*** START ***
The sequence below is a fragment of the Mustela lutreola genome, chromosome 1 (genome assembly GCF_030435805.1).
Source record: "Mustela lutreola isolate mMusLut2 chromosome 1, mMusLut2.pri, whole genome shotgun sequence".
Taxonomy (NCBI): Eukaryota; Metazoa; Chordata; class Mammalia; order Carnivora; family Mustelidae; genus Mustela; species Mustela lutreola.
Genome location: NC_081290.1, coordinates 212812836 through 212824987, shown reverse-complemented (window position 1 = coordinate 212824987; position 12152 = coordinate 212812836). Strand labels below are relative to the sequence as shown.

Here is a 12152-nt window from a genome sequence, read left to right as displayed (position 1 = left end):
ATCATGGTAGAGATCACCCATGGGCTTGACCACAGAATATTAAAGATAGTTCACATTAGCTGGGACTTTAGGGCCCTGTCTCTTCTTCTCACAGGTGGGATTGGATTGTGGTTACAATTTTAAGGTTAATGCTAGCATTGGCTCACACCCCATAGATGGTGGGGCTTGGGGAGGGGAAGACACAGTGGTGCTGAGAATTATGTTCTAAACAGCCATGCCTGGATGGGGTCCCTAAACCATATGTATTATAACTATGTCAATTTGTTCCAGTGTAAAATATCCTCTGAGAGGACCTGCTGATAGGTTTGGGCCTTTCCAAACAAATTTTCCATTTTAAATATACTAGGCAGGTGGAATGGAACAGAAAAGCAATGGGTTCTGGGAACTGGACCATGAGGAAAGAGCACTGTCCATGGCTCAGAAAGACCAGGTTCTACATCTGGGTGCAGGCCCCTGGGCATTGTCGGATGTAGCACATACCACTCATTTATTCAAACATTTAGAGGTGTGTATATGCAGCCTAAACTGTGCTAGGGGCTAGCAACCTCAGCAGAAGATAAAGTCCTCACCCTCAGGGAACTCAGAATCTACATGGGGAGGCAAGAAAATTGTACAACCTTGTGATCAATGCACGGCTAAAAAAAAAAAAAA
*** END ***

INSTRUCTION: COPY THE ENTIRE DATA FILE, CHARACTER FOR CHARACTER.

The sequence below is a fragment of the Mustela lutreola genome, chromosome 1 (genome assembly GCF_030435805.1).
Source record: "Mustela lutreola isolate mMusLut2 chromosome 1, mMusLut2.pri, whole genome shotgun sequence".
Taxonomy (NCBI): Eukaryota; Metazoa; Chordata; class Mammalia; order Carnivora; family Mustelidae; genus Mustela; species Mustela lutreola.
Genome location: NC_081290.1, coordinates 212812836 through 212824987, shown reverse-complemented (window position 1 = coordinate 212824987; position 12152 = coordinate 212812836). Strand labels below are relative to the sequence as shown.

Here is a 12152-nt window from a genome sequence, read left to right as displayed (position 1 = left end):
ATCATGGTAGAGATCACCCATGGGCTTGACCACAGAATATTAAAGATAGTTCACATTAGCTGGGACTTTAGGGCCCTGTCTCTTCTTCTCACAGGTGGGATTGGATTGTGGTTACAATTTTAAGGTTAATGCTAGCATTGGCTCACACCCCATAGATGGTGGGGCTTGGGGAGGGGAAGACACAGTGGTGCTGAGAATTATGTTCTAAACAGCCATGCCTGGATGGGGTCCCTAAACCATATGTATTATAACTATGTCAATTTGTTCCAGTGTAAAATATCCTCTGAGAGGACCTGCTGATAGGTTTGGGCCTTTCCAAACAAATTTTCCATTTTAAATATACTAGGCAGGTGGAATGGAACAGAAAAGCAATGGGTTCTGGGAACTGGACCATGAGGAAAGAGCACTGTCCATGGCTCAGAAAGACCAGGTTCTACATCTGGGTGCAGGCCCCTGGGCATTGTCGGATGTAGCACATACCACTCATTTATTCAAACATTTAGAGGTGTGTATATGCAGCCTAAACTGTGCTAGGGGCTAGCAACCTCAGCAGAAGATAAAGTCCTCACCCTCAGGGAACTCAGAATCTACATGGGGAGGCAAGAAAATTGTACAACCTTGTGATCAATGCACGGCTAAAAAAAAAAAAAA